Australia Receives Wheat Import from Canada
World-Grain – 06/18/2019
One shipment of imported bulk wheat from Canada arrived in Australia and according to the government of Australia’s Department of Agriculture and Water Resources it is subject to strict transport and processing conditions to manage biosecurity risks. It is the first time in 12 years that Australia has imported wheat. On May 14, the government of Australia’s Department of Agriculture and Water Resources issued a permit for a single shipment of bulk wheat from Canada to be processed for the domestic market. Prior to issuing the import permit, the department conducted an assessment of the potential biosecurity risks associated with the entire import pathway. “The importer is also required to meet a range of comprehensive, strict biosecurity requirements that are in place for imports of bulk grain,” the Department of Agriculture and Water Resources said. “The shipment will be securely transported from the point of discharge through to the point of processing.”
U.S.- Japan Trade, Crucial to Montana, Expected to Improve
The Billings Gazette – 06/19/2019
Struggling U.S. agriculture exports to Japan, which have cost Montana farmers millions in sales since the start of 2019, are a few months away from being resolved, U.S. Trade Representative Robert Lighthizer testified Tuesday. Lighthizer, taking questions from Sen. Steve Daines, R-Mont., before the Senate Finance Committee, said his office was working with Japan to smooth out tariff troubles brought about by the United States’ 2017 exit from the multinational Trans-Pacific Partnership. Nations who stuck with the U.S.-initiated TPP are seeing tariff reductions in Japan that the United States isn’t. Montana wheat producers expect their 2019 trade losses in Japan to hit $150 million. More than 70 percent of Montana wheat is exported, most of it to Japan. But tariff reductions offered to Canada and Australia have put Montana wheat sales at a disadvantage. “I think we are making headway and we’re in a situation where we if we don’t make headway quickly, people will lose market share and never get those customers back,” Lighthizer said at the livestreamed hearing. “It’s a serious thing that Japanese are fully engaged. They understand what needs to be done. We’ve been quite clear about it and my hope is in the next few months we’ll have an agreement on this.”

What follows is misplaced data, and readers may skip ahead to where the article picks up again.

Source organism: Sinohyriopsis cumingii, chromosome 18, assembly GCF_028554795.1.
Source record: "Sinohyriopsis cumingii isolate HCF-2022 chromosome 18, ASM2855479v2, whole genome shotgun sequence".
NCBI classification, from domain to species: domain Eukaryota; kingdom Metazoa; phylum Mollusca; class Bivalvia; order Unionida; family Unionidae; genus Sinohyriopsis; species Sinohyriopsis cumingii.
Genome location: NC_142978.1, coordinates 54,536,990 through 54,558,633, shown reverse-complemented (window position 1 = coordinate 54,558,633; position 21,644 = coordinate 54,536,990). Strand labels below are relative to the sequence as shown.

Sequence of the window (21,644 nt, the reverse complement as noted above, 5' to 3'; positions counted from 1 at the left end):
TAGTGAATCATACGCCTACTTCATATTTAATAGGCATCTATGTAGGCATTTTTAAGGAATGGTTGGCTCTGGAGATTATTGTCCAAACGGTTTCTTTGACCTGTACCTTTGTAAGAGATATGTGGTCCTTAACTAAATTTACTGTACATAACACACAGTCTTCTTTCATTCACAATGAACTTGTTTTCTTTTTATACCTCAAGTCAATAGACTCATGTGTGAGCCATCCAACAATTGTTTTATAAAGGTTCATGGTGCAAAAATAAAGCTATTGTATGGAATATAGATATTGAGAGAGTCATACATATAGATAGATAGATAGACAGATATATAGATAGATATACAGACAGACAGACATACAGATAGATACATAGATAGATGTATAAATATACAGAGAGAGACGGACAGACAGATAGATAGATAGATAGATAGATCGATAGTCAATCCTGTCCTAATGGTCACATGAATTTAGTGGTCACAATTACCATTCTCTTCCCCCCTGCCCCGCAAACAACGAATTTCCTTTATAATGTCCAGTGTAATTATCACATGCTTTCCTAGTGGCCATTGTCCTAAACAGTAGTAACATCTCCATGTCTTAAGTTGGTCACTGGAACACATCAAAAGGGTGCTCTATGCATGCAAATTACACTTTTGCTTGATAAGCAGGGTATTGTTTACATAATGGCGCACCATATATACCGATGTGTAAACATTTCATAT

Trump Looks to G-20 for Trade Progress on China, Japan
The Trump administration is eyeing next week’s Group of 20 summit in Japan to jump-start negotiations with China and make continued progress toward a deal with the Japanese to reduce barriers to beef, pork and other U.S. farm commodities. On Tuesday, President Donald Trump announced on Twitter that he would have an “extended meeting” with Chinese President Xi Jinping during the G-20, and U.S. Trade Representative Robert Lighthizer told the Senate Finance Committee that U.S. and Japanese officials would resume discussions on an agricultural trade deal. The next few weeks also could be critical for the U.S.-Mexico-Canada trade agreement: Lighthizer said he hopes to make “substantial progress” in discussions with House Democrats to address their concerns about the USMCA. “I believe we’re on track.” He didn’t say when the trade pact’s implementing legislation would actually be submitted to Congress for approval.
Winter Wheat Production Forecast Up Slightly
AgriNews – 06/18/2019 The U.S. Department of Agriculture’s June 11 crop production report was overshadowed by some big changes in the agency’s new supply and demand estimates, but did provide an update on wheat. As is typically the case, corn and soybean production projections are not included in the June crop production report estimates. Those will be in the August report. USDA forecasts winter wheat production at 1.27 billion bushels, up less than 1% from the May 1 forecast and 8% higher than 2018. As of June 1, the U.S. yield is forecast at 50.5 bushels per acre, up 0.2 bushel from last month and 2.6 bushels above last year’s average yield of 47.9 bushels per acre. If realized, the 2019 U.S. winter wheat yield will be the second highest on record. Hard red winter production, at 794 million bushels, is 2% higher than last month’s estimate. Soft red winter of 258 million bushels is down 2% from the May forecast. White winter, at 222 million bushels, is 1% lower than last month. Of the white winter production, 22.4 million bushels are hard white and 199 million bushels are soft white.
Crop Progress Report June 18, 2019
North Dakota Wheat Commission – 06/18/2019 The spring wheat crop continues to develop at a pace slightly behind average. Most of the crop – about 95 percent – has now emerged, compared to 97 percent on average. Emergence remains furthest behind in Montana where 89 percent has emerged. Some of the earliest planted wheat is now heading out. On a national basis, 2 percent of the spring wheat crop has headed, compared to 12 percent on average. In Minnesota, Montana and North Dakota, only one percent or less has headed and in South Dakota about 5 percent has headed. Moisture conditions in the southern part of the growing area remain adequate to surplus, but the northern portion of North Dakota is classified as being abnormally dry or in a moderate drought. Some precipitation fell over the weekend, but some areas missed out and more will be needed. Weather conditions during the current week have been cooler than normal. Even with some of the growing season challenges, about 77 percent of the U.S. spring wheat crop is rated in good to excellent condition. The condition ratings did drop about 4 percentage points from last week due to a fairly large decline in the Montana crop ratings. In North Dakota, 83 percent is rated in good to excellent condition.
Source: USW Associates